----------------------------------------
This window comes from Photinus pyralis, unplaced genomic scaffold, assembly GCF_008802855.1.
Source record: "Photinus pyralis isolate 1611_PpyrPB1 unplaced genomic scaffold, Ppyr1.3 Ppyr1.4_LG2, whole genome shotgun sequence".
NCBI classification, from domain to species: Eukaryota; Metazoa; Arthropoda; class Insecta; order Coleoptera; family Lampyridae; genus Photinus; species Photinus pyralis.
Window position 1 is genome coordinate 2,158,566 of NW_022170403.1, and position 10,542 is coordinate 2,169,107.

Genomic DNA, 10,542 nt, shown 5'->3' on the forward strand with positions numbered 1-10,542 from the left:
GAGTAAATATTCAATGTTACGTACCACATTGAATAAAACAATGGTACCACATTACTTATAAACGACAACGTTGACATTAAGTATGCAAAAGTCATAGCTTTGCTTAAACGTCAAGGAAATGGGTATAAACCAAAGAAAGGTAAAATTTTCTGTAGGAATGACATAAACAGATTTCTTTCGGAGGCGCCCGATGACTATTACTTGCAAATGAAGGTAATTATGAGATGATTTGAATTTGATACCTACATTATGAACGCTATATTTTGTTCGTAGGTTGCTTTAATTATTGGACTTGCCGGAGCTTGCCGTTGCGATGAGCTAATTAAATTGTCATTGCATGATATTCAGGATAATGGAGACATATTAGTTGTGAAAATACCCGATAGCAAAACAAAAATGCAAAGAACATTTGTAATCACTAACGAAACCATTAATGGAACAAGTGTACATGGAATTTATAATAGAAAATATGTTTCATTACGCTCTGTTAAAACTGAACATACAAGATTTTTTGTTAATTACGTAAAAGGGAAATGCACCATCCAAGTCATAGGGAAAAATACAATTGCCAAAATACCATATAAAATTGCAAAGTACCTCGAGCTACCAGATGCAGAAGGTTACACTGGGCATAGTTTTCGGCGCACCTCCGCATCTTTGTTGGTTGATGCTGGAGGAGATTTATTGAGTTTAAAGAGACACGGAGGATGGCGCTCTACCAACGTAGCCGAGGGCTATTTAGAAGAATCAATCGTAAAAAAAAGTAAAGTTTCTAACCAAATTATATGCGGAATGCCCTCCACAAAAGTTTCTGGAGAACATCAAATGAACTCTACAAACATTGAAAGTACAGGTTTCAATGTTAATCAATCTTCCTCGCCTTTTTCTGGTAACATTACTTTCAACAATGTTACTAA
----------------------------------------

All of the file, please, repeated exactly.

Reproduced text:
This window comes from Photinus pyralis, unplaced genomic scaffold, assembly GCF_008802855.1.
Source record: "Photinus pyralis isolate 1611_PpyrPB1 unplaced genomic scaffold, Ppyr1.3 Ppyr1.4_LG2, whole genome shotgun sequence".
NCBI classification, from domain to species: Eukaryota; Metazoa; Arthropoda; class Insecta; order Coleoptera; family Lampyridae; genus Photinus; species Photinus pyralis.
Window position 1 is genome coordinate 2,158,566 of NW_022170403.1, and position 10,542 is coordinate 2,169,107.

Genomic DNA, 10,542 nt, shown 5'->3' on the forward strand with positions numbered 1-10,542 from the left:
GAGTAAATATTCAATGTTACGTACCACATTGAATAAAACAATGGTACCACATTACTTATAAACGACAACGTTGACATTAAGTATGCAAAAGTCATAGCTTTGCTTAAACGTCAAGGAAATGGGTATAAACCAAAGAAAGGTAAAATTTTCTGTAGGAATGACATAAACAGATTTCTTTCGGAGGCGCCCGATGACTATTACTTGCAAATGAAGGTAATTATGAGATGATTTGAATTTGATACCTACATTATGAACGCTATATTTTGTTCGTAGGTTGCTTTAATTATTGGACTTGCCGGAGCTTGCCGTTGCGATGAGCTAATTAAATTGTCATTGCATGATATTCAGGATAATGGAGACATATTAGTTGTGAAAATACCCGATAGCAAAACAAAAATGCAAAGAACATTTGTAATCACTAACGAAACCATTAATGGAACAAGTGTACATGGAATTTATAATAGAAAATATGTTTCATTACGCTCTGTTAAAACTGAACATACAAGATTTTTTGTTAATTACGTAAAAGGGAAATGCACCATCCAAGTCATAGGGAAAAATACAATTGCCAAAATACCATATAAAATTGCAAAGTACCTCGAGCTACCAGATGCAGAAGGTTACACTGGGCATAGTTTTCGGCGCACCTCCGCATCTTTGTTGGTTGATGCTGGAGGAGATTTATTGAGTTTAAAGAGACACGGAGGATGGCGCTCTACCAACGTAGCCGAGGGCTATTTAGAAGAATCAATCGTAAAAAAAAGTAAAGTTTCTAACCAAATTATATGCGGAATGCCCTCCACAAAAGTTTCTGGAGAACATCAAATGAACTCTACAAACATTGAAAGTACAGGTTTCAATGTTAATCAATCTTCCTCGCCTTTTTCTGGTAACATTACTTTCAACAATGTTACTAA